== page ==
As will soon become somewhat of a running theme for my reviews, I’m finally reading a book that came out quite a while ago. I’ve had a very backed-up book queue, alright?
Room, by Emma Donoghue, is about a boy who lives with his mother in a small shed. “Ma” was abducted as a teenager and has spent the last seven years in captivity. They story is told through the eyes of Jack, a result of the multiple rapes (the reader is thankfully not subjected to graphic details as we the readers are sheltered in the same fashion as Jack by being sequestered to Wardrobe, and only counting the number of times Bed creaks), who has just turned five years old. It’s not really a spoiler to say that they are able to escape, at which point the book becomes about Ma adjusting back to a “normal” life, while Jack has to adjust to a life completely different from what he had known so far.
The unique narrative view takes a little getting used to, mainly due to the fact that it reads the same way a child Jack’s age would talk. “Room” refers to the 11×11’ space in which they live. Most every object is personified as Wardrobe, Bed, Chair, etc. Toddler-isms are all over the place (e.g. “Ma hots Thermostat way up for the drying, she pulls Clothes Horse out from beside Door and stands him open…). Between the sentence structure and unusual (for us) way of talking, I found myself having to read a little more closely in order to fully “get” the picture. Having said that, however, this style certainly was effective in bringing me into this world, and did a fantastic job oh highlighting just how differently Jack sees his world. For him, literally everything that is not physically present in the room is only imaginary.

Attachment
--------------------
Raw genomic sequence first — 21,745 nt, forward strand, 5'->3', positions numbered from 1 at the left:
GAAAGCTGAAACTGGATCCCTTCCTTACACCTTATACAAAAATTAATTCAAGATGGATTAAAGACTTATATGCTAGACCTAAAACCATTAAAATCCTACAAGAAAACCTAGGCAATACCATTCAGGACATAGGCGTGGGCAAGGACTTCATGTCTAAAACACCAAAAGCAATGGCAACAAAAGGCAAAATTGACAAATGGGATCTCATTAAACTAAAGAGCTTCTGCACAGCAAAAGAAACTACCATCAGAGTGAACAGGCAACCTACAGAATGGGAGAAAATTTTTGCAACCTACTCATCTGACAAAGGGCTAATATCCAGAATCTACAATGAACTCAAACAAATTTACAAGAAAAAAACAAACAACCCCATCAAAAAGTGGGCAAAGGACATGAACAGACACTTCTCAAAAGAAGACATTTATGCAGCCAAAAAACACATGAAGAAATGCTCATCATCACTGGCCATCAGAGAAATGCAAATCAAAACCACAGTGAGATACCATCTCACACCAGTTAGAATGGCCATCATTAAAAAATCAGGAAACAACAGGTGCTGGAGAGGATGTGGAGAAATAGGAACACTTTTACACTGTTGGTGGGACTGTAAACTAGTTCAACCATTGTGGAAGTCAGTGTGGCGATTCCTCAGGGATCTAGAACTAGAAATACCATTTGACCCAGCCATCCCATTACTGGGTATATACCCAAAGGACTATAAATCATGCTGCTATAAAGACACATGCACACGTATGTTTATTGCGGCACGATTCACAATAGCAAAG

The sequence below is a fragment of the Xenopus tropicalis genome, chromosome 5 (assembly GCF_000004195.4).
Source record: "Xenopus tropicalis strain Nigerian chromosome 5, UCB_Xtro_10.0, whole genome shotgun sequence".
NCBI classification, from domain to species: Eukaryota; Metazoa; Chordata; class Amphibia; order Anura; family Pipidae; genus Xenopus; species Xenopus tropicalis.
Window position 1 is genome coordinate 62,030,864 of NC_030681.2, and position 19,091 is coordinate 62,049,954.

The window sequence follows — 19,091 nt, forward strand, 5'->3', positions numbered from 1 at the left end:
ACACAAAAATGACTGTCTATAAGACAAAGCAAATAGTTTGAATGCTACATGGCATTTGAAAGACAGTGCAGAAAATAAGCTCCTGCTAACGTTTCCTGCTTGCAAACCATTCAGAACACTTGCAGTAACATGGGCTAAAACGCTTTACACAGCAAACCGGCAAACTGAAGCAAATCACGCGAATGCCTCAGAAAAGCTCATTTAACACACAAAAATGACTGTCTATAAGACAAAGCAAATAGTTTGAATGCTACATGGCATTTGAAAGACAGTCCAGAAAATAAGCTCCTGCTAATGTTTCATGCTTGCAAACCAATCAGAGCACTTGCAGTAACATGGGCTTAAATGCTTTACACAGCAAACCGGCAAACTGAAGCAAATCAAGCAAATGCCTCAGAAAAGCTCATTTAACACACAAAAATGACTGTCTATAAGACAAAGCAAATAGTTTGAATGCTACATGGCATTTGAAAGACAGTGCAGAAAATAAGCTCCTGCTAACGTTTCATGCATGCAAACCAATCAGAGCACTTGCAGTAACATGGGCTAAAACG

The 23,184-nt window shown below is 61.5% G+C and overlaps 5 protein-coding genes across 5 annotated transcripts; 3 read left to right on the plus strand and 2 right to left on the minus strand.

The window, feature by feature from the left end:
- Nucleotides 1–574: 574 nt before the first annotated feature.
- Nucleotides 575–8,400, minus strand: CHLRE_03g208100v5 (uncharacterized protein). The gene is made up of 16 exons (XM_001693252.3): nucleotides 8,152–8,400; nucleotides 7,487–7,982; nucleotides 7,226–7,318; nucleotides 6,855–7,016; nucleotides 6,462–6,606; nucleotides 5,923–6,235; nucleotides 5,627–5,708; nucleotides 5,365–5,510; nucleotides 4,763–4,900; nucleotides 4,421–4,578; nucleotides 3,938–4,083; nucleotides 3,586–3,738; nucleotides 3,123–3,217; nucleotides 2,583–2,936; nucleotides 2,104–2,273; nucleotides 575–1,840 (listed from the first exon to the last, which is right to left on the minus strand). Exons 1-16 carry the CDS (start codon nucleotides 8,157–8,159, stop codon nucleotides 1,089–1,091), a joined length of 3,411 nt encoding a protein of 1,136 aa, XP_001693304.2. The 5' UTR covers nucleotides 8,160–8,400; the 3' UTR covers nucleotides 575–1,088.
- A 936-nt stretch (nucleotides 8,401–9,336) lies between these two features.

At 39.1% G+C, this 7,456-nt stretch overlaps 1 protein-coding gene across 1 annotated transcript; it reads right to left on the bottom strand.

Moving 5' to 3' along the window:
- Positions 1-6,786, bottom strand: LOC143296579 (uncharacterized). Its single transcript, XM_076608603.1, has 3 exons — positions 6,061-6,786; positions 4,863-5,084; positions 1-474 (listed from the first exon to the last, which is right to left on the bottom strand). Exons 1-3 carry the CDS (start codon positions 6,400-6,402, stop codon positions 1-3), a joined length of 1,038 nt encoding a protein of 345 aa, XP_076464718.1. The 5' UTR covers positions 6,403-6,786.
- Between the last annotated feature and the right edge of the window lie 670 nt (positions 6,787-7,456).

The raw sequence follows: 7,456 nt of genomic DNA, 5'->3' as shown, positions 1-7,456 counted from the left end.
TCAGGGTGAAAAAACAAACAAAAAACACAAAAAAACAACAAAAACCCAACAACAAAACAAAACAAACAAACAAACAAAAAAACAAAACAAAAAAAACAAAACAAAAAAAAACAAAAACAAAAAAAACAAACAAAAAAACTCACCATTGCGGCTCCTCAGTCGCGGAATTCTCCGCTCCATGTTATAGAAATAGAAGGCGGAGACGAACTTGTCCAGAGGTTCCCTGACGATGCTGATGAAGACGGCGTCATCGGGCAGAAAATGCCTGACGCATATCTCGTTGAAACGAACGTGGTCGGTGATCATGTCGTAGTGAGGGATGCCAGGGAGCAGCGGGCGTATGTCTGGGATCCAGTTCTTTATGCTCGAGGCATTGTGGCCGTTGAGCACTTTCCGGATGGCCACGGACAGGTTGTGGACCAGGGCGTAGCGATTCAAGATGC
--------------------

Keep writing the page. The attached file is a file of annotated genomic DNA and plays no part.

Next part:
For Jack, the real drama begins with his introduction into the outside world. All he has ever known is his little world with his mother always at his side. He is remarkably intelligent, a credit to his mother doing the best with what resources she had, but he is understandably severely lacking in social skills.
Overall, I very much enjoyed the book. If I was a more pretentious person, I would expand on the comparisons one could make to Plato and the allegory of the cave, but statistically, most of us have probably cracked open a Philosophy 101 book before.